Volunteering at Voyageur

A few weeks ago a call went out for Upper Midwest Trail Runners to volunteer at the Voyageur 50 mile trail race. My wife and I had already planned a trip to the North Shore the same weekend to do some hiking, so we decided to sign up to help, and then do some hiking after we got done volunteering.

We arrived around 10am at the Beck’s Road aid station. The first runners had been through, on the way out,  hours before, and were just arriving back for the return trip. The leaders came close to breaking the course record set by Scott Jurek many years ago! We started helping right away, as the biggest influx of runners started arriving at the aid station en masse. My wife started making PB&J while I made sure other items were well stocked.

Eventually, the big rush passed, and we were able to fall into a good routine. Everyone pitched in where they could, but there was enough help that no one felt overwhelmed. I spent most of my time keeping the food stocked, and helping runners as they came through. I loved being able to convince guys I knew to keep going, despite their mind telling them to stop. It was great to help get them motivated and back on the trail.

The stream turned into a trickle, and the task of breaking down the station began. We bid the final runner farewell, and waited for the sweepers to come through. They weren’t far behind, and with that, our portion of the race was done. Most everyone else was heading to the after party, but the wife and I had other plan. I’ll write about our hike in another entry though.

It’s always great to give back to the trail community, and I love the people I worked with today. We had a great time helping out, and it was an amazing way to spend a Saturday. I’m proud of all the racers that finished, and can’t wait to see them all out on the trail again soon.


Machi Koro, the game

Earlier this week the wife and spawn and I got to spend some time at the game center. I’ve been wanting to try the game Machi Koro for a while, so before we left, I watched a quick YouTube tutorial on the game so that we could give it a try.

It’s a simple card game where you are attempting to build four landmark structures in your city before your opponents. It combines some elements of deck building, where you purchase establishment cards from a central store, but unlike deck builders, the cards become part of your city on every play going forward. Players roll dice to see which cards take effect on their turns, and sometimes this means that another player’s roll can benefit you. As you build all of your establishments, the gold starts flowing fast and furious.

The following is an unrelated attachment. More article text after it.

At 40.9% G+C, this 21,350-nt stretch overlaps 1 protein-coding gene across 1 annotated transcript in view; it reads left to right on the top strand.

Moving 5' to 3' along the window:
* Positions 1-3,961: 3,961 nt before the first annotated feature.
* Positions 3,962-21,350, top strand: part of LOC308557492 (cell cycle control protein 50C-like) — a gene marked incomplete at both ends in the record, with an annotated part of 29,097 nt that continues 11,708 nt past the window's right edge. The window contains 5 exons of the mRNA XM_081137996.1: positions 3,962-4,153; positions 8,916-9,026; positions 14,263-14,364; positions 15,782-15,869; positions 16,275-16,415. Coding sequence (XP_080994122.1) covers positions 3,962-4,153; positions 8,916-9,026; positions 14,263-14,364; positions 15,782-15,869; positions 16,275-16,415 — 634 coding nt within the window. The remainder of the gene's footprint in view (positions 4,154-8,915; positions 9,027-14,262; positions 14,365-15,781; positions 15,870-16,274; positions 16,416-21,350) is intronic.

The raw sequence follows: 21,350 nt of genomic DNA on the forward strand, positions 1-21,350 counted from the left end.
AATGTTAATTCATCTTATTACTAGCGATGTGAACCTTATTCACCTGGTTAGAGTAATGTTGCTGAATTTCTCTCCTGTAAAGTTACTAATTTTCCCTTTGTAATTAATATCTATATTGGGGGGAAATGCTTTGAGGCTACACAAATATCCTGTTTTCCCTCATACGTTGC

Eventually, you build up your establishments to the point where you’re collecting enough gold to build the 4 key landmarks that win the game for you. The first person to build all four of the landmarks wins. It’s a fun and quick game, and we picked it up really easily tonight, and had a great time. If you want to learn how to play it, I’d suggest this Watch it Played video, as it gave me the quick tutorial that helped us jump right into playing.

Seasons are changing

This morning as I went out for a run I realized how dark it had gotten at 5am again. It’s a sign that there is less of Summer left than what we’ve already been through. This afternoon as I walked from coffee I noticed this purple flower and how it was half alive, and half past bloom. It made me think about how summer will soon be a memory, despite the fact that we can’t imagine what low humidity feels like right now.

Rural cell coverage

When I switched to T-Mobile a few years ago for my cell phone service, I wasn’t too worried about coverage. Around the cities they’re pretty much as good as anyone else. However, the first time we took a trip out of town we realized how woefully inadequate they are in rural areas. Time has marched on, and they’ve made a lot of progress is covering more remote areas, but beyond voice calling, data services are slow and weak.

However, I love T-Mobile and all of the added services that they give you, such as free music streaming and no data overage charges. The other day a thought came to me: My tablet is an LTE tablet, so why not convert that over to Verizon instead of T-Mobile, and that can be my internet gateway when I’m out of town.

Today the SIM chip arrived and I popped it in. I wanted to see how Verizon’s network has kept up with T-Mobile’s speed in metro areas. I was surprised to see that Verizon was astoundingly fast on download speeds. It felt far short on upload speed, but that’s not as big a concern to me.



The big test will be on some of our upcoming weekend trips out of town. I’m going to check out how the tablet’s signal compares to T-Mobile, and see if Verizon’s coverage really is that good. Plus, if I need internet signal in an area where T-Mobile is weak, this will give us options for looking up maps or searching for hotels and restaurants.

One final note, I love how so many devices are carrier agnostic now. It was a simple SIM chip swap to be up and running on a different carrier.